Forgive me in advance if I sound condescending. And skeptical. And incredulous. But above all, I am amused.
This is the story of a strip club called the Godfather. When one of its dancers, a young lassie named Tassy, tried to sue, alleging that she had been misclassified as an independent contractor, the Godfather asked the court to send her claims to arbitration, as required under the Godfather’s dancer agreement.
But the Godfather had one small problem. It could not produce the agreement because, it claimed, the agreement was washed out in a flood caused by a rusted-out water heater in the back room. As everyone knows, the flood-prone back room with the rusted-out water heater is the best place for storing corporate legal documents. (Note to self: update template document retention guidelines.) Preferably, as the Godfather did, store them in unmarked boxes with no index or system for determining exactly what was in the boxes. But Tassy’s agreement was in there. They’re pretty sure, anyway.
So the court held an evidentiary hearing, and that’s when the rest of the wheels fell off. The Godfather produced two key witnesses, and they contradicted each other in virtually every aspect of their testimony — about the content of the agreements, the procedure for signing agreements, the procedure for signing other new dancer paperwork, the procedure for being retained, the procedure for auditioning, what other documents had been lost in the flood, who worked in the back office, who was the most talented Jonas Brother, and what were the real lyrics to Wild Thing by the Troggs.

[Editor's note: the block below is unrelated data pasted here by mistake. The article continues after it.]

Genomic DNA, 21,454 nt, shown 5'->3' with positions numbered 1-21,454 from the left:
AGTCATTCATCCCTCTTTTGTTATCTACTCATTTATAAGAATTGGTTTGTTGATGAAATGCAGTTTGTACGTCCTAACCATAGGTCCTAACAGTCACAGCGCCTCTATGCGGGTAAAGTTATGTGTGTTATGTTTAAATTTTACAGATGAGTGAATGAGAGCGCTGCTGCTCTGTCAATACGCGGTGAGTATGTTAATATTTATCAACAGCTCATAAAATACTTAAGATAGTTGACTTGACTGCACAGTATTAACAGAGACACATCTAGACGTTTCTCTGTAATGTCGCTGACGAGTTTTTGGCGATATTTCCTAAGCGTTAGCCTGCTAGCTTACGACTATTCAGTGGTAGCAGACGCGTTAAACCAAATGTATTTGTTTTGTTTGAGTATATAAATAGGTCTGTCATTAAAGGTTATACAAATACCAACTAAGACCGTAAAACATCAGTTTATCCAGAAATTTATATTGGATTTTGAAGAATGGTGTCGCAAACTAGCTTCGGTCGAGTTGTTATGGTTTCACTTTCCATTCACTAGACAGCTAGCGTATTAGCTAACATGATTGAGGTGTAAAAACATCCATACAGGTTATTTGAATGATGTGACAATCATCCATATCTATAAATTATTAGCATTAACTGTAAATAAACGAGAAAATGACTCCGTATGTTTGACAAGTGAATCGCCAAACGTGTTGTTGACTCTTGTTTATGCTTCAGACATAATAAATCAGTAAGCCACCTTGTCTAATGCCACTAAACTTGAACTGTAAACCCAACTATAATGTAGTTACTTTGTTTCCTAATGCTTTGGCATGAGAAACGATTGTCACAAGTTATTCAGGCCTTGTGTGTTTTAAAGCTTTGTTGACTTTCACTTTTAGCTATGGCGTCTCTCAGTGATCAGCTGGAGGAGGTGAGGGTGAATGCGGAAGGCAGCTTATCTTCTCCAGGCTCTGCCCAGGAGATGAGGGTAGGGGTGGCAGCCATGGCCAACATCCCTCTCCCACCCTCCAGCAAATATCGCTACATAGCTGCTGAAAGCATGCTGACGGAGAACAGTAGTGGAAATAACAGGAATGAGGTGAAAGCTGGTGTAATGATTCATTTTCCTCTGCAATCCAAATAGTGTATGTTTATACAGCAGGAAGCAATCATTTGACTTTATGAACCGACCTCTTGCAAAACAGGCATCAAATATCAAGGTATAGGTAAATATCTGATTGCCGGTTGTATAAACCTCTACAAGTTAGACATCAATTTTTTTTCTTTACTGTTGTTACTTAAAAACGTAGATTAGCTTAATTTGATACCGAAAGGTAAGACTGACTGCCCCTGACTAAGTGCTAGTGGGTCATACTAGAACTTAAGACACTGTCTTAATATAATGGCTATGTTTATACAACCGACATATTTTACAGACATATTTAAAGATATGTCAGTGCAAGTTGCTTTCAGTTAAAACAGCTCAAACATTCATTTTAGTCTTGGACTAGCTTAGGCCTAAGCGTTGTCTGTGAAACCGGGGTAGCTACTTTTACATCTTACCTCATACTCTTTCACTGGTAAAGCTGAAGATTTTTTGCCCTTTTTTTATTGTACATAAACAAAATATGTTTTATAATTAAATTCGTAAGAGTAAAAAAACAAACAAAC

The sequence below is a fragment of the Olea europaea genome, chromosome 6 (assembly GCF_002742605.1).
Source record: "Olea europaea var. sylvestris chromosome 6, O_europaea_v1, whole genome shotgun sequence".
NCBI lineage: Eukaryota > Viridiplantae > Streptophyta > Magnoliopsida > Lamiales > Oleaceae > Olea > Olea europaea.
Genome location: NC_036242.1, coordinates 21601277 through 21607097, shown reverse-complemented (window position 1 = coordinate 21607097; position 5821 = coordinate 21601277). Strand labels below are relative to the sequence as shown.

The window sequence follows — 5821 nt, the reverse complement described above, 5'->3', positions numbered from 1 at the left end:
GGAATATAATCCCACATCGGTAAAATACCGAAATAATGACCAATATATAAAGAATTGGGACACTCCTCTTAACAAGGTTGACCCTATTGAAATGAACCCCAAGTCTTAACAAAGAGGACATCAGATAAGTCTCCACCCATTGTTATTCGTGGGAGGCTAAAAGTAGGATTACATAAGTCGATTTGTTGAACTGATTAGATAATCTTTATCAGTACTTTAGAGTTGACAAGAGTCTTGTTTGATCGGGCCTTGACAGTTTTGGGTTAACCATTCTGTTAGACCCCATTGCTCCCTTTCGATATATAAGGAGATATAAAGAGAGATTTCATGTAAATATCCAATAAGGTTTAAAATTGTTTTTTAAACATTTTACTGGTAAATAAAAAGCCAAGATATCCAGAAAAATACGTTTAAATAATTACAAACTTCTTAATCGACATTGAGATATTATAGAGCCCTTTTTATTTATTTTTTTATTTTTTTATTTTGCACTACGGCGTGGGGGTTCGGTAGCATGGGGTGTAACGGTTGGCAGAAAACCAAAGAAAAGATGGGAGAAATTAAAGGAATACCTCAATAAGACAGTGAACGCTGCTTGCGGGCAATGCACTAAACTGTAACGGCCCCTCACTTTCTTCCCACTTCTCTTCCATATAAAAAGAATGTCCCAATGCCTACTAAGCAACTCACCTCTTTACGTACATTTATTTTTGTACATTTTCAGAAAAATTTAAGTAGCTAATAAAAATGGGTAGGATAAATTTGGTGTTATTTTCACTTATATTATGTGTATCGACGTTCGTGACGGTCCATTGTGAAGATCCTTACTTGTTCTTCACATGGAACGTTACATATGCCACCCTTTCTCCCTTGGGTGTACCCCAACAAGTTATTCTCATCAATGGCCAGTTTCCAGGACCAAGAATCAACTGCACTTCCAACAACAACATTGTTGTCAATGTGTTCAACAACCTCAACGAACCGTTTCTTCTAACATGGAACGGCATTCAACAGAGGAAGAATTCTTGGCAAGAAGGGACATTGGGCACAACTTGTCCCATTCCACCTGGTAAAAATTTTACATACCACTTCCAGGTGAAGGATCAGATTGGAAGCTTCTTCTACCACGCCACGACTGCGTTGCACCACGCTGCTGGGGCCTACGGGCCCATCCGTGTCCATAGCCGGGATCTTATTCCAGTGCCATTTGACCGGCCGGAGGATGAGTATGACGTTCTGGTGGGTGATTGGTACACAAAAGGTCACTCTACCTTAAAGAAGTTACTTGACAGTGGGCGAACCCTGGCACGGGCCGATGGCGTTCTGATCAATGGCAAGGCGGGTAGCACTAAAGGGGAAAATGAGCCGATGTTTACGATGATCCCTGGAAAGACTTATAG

The only things the witnesses could agree on were that there were different versions of the agreement in place at different times, that the versions “constantly changed,” that some versions had an arbitration clause and others did not, and that neither of them was sure which version Tassy signed.
The judge, in a written opinion, excoriated the club, finding none of its witnesses to be credible and expressing a general bewilderment at the supposed back room filing system, which was meticulously described by the Godfather’s key witness as follows: “There was boxes of paperwork back there.” That is an exact quote from the opinion.
The court ruled that the Godfather failed to prove that Tassy had signed an arbitration agreement. She will therefore be allowed to proceed with her claims of independent contractor misclassification in court.
I hope this one goes to trial because it would be hilarious.
© 2019 Todd Lebowitz, posted on WhoIsMyEmployee.com, Exploring Issues of Independent Contractor Misclassification and Joint Employment. All rights reserved.